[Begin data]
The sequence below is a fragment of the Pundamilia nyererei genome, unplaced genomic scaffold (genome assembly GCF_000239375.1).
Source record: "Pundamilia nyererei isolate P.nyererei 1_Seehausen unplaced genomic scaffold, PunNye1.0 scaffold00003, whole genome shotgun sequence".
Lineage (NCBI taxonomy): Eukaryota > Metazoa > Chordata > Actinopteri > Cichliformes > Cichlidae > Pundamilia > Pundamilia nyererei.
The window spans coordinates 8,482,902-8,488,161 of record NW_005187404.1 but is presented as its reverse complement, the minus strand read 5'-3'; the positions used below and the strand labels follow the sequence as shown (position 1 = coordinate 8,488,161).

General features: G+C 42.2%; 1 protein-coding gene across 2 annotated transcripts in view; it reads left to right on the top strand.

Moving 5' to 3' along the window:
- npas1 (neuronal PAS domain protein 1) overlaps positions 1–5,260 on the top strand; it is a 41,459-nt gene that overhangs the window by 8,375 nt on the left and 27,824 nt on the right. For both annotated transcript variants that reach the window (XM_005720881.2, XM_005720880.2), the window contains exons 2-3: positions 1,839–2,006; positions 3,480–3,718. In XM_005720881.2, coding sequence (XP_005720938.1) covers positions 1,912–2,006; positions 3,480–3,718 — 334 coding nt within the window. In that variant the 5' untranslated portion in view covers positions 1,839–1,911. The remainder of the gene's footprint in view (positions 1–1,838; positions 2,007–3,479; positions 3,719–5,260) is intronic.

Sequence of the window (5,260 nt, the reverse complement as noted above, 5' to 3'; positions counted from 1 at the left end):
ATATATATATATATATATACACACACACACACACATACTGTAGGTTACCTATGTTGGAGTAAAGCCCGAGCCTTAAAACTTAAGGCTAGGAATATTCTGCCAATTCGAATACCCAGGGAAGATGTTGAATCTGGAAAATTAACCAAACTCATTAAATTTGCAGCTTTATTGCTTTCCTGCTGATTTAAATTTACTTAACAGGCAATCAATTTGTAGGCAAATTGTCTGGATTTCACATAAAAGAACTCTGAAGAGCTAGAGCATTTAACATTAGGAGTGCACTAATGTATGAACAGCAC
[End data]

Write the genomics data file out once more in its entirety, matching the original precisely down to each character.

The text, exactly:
The sequence below is a fragment of the Pundamilia nyererei genome, unplaced genomic scaffold (genome assembly GCF_000239375.1).
Source record: "Pundamilia nyererei isolate P.nyererei 1_Seehausen unplaced genomic scaffold, PunNye1.0 scaffold00003, whole genome shotgun sequence".
Lineage (NCBI taxonomy): Eukaryota > Metazoa > Chordata > Actinopteri > Cichliformes > Cichlidae > Pundamilia > Pundamilia nyererei.
The window spans coordinates 8,482,902-8,488,161 of record NW_005187404.1 but is presented as its reverse complement, the minus strand read 5'-3'; the positions used below and the strand labels follow the sequence as shown (position 1 = coordinate 8,488,161).

General features: G+C 42.2%; 1 protein-coding gene across 2 annotated transcripts in view; it reads left to right on the top strand.

Moving 5' to 3' along the window:
- npas1 (neuronal PAS domain protein 1) overlaps positions 1–5,260 on the top strand; it is a 41,459-nt gene that overhangs the window by 8,375 nt on the left and 27,824 nt on the right. For both annotated transcript variants that reach the window (XM_005720881.2, XM_005720880.2), the window contains exons 2-3: positions 1,839–2,006; positions 3,480–3,718. In XM_005720881.2, coding sequence (XP_005720938.1) covers positions 1,912–2,006; positions 3,480–3,718 — 334 coding nt within the window. In that variant the 5' untranslated portion in view covers positions 1,839–1,911. The remainder of the gene's footprint in view (positions 1–1,838; positions 2,007–3,479; positions 3,719–5,260) is intronic.

Sequence of the window (5,260 nt, the reverse complement as noted above, 5' to 3'; positions counted from 1 at the left end):
ATATATATATATATATATACACACACACACACACATACTGTAGGTTACCTATGTTGGAGTAAAGCCCGAGCCTTAAAACTTAAGGCTAGGAATATTCTGCCAATTCGAATACCCAGGGAAGATGTTGAATCTGGAAAATTAACCAAACTCATTAAATTTGCAGCTTTATTGCTTTCCTGCTGATTTAAATTTACTTAACAGGCAATCAATTTGTAGGCAAATTGTCTGGATTTCACATAAAAGAACTCTGAAGAGCTAGAGCATTTAACATTAGGAGTGCACTAATGTATGAACAGCAC